Don’t evaluate a printer just by the numbers. Most comparably priced models will have almost identical speed specifications; however, their productivity may vary substantially. What this means is that when you calculate the amount of time it takes for the printer to warm up, the time it takes the printer to physically output a document, and then the time spent to retrieve, collate, and handle the paper, a printer that is specified to print four D-size pages per minute (ppm) may output substantially fewer documents when you consider all the above added productivity factors.

Printers are rated to output a designated number of D-size (24” x 36”) pages per minute. Output will range from 1–2 ppm in the low-volume segment, 4 – 9 ppm in the mid-volume segment, and 10 – 20 ppm in the high-volume segment. These speeds represent the physical speed of the print engine. You should also consider what the printout time is when printing from sleep mode. Some printers take less than a minute to wake up and print while others take 3 – 4 minutes. This is an important factor to consider since most office printers sit idle for the majority of the day, so you don’t want to wait at the printer once you’ve sent your documents.

5. Image quality

When you think about large format printers and image quality, the first thing that springs to mind is resolution, which is expressed in dpi (dots per inch). However, the higher the resolution does not necessarily always mean the best quality. Compare it to digital cameras; more megapixels are not always better, since the way in which a camera processes and interpolates data will impact the quality. The same applies to large format printers; the way they interpret the data is as important as the print technology itself.

When printing technical construction drawings, it is essential that dotted, fine lines are printed clearly. You don’t want to lose information. Losing a dotted line that represents electrical wiring or a supporting wall at a construction site can have catastrophic consequences. Also, when you are presenting design concepts, images speak louder than words. Insufficient print quality may lead to losing a bid or a contract. Meaning, insufficient image quality may impact your bottom line. For monochrome large format printers, no matter what media you use, the print quality is more or less the same. When using a color inkjet printer however, quality can vary tremendously depending on your media selection. When printing on glossy or photo paper versus bond paper, differences can occur in color output and quality of thin and fine lines.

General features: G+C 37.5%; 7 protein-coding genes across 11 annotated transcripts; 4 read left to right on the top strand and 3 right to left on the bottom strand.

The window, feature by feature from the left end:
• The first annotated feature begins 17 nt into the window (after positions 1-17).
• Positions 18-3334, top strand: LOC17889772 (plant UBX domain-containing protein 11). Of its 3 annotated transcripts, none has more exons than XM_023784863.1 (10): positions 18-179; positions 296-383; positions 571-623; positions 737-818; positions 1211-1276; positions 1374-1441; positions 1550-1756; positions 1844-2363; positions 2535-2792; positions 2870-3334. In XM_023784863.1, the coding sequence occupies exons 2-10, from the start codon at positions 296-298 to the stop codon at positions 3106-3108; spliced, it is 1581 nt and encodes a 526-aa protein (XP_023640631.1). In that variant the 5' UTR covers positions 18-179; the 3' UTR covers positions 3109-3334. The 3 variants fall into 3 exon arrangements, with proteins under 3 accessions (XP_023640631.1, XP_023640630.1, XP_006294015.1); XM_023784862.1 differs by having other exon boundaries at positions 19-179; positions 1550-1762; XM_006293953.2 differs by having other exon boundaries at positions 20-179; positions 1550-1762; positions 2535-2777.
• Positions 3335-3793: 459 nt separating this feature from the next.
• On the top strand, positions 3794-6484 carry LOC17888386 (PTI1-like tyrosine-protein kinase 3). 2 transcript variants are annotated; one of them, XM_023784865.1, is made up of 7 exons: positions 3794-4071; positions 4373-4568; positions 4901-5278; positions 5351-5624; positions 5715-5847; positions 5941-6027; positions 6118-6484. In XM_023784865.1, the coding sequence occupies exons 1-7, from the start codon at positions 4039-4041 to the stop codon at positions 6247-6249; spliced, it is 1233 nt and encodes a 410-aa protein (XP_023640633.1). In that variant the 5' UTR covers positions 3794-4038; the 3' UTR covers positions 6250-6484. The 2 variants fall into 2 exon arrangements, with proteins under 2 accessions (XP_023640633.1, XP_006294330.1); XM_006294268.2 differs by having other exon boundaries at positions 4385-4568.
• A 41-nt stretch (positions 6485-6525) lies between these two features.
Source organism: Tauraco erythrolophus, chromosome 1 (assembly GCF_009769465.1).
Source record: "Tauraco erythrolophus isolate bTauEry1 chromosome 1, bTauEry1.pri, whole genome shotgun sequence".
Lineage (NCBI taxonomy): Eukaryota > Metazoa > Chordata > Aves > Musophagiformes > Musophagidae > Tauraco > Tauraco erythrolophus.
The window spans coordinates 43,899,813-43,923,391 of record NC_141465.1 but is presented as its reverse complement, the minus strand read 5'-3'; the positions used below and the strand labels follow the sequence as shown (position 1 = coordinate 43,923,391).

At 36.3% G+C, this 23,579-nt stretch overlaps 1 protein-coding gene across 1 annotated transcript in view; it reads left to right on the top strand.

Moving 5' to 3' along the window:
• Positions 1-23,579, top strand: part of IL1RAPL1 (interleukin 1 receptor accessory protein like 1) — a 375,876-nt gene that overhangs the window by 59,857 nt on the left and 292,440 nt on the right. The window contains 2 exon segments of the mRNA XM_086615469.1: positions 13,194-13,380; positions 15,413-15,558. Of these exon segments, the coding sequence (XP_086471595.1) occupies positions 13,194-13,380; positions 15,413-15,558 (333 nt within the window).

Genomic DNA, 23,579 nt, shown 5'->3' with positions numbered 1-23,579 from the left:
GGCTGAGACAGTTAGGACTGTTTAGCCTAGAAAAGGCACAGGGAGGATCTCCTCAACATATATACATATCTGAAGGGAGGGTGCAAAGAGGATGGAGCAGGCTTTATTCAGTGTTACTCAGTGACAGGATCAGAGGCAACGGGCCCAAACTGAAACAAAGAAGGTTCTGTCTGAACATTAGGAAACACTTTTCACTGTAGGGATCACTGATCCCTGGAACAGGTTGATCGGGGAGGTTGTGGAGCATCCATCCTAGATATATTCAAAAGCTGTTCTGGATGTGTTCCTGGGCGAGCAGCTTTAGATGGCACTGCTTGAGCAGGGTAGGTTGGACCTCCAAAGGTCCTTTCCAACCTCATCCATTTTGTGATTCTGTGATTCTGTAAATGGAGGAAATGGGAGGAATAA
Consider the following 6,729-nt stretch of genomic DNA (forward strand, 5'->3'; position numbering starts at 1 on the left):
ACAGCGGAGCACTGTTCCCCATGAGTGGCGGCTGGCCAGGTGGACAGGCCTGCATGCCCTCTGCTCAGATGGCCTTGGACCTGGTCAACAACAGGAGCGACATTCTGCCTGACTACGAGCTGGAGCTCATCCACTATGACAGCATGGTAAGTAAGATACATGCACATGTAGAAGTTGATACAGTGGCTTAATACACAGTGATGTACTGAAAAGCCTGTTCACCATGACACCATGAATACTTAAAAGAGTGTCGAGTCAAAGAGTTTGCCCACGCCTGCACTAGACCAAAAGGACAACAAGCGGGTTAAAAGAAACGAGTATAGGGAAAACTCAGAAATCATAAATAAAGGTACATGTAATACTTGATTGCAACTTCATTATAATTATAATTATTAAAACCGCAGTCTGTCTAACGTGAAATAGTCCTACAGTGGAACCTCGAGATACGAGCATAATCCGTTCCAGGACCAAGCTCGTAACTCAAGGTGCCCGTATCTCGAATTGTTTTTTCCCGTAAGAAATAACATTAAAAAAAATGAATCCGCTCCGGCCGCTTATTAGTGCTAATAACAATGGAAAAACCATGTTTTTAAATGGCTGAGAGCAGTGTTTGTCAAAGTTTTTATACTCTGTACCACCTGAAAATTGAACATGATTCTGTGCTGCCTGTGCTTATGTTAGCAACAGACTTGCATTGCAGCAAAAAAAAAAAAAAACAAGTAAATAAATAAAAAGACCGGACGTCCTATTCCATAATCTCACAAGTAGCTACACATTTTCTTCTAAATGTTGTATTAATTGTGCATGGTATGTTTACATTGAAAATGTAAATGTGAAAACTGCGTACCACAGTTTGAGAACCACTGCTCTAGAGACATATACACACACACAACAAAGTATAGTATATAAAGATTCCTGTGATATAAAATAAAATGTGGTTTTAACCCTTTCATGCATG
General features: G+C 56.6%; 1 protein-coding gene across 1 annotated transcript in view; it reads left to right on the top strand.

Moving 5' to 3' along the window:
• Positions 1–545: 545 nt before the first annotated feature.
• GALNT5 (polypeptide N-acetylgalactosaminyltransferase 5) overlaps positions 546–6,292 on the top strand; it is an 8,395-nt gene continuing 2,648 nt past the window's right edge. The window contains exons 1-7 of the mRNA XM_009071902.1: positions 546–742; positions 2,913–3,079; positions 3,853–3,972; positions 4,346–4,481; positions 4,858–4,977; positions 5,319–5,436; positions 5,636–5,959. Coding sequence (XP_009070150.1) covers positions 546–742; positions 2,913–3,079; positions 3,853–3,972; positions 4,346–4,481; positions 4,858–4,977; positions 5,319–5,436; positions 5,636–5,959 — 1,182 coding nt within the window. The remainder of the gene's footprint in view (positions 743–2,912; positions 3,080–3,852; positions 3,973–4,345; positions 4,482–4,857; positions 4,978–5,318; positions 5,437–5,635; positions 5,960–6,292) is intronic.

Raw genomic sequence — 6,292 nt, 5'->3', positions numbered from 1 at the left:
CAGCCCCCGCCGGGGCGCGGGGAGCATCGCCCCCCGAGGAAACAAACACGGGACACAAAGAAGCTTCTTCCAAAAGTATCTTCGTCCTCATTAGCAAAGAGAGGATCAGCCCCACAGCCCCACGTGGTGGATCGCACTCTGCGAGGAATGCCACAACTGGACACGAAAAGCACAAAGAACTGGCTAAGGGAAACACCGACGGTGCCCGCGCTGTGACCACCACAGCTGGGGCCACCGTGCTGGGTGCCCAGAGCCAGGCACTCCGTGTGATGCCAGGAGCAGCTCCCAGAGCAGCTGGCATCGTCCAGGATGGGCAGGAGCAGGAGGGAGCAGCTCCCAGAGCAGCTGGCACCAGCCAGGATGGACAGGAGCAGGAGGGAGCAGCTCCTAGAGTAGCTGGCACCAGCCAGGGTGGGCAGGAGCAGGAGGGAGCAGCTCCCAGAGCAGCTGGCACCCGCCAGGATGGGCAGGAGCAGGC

The best way to objectively judge image quality is to see it for yourself. Take some of your typical files to a sales demonstration and have them printed out. Make sure when comparing image quality that the prints are made on the same material using the same quality and output settings. Base the quality decisions on the aspects of the output that are most important to you.

When looking to acquire a large format printer that meets your business needs, you have many factors to consider prior to making an investment; however, this doesn’t have to be complex if you know what key pieces of information to consider. There is no such thing as a one-size-fits-all solution. Taking a little extra time to learn about the main functionality offered by a large format printer, along with your key functional requirements, will help you decide which printer best compliments your business while providing a competitive edge.

Golden Business Machines (GBM) is a technology services company and exclusive authorized dealer of Canon Color Copiers, Digital Presses, Wide Format Printers and MFPs.   We offer a full range of Managed IT Services including, hardware, network support, and managed print services.  Proudly serving Wilkes-Barre, Scranton, Pittston, Kingston, Stroudsburg, Hazleton, Bloomsburg, Lewisburg, Williamsport and surrounding areas.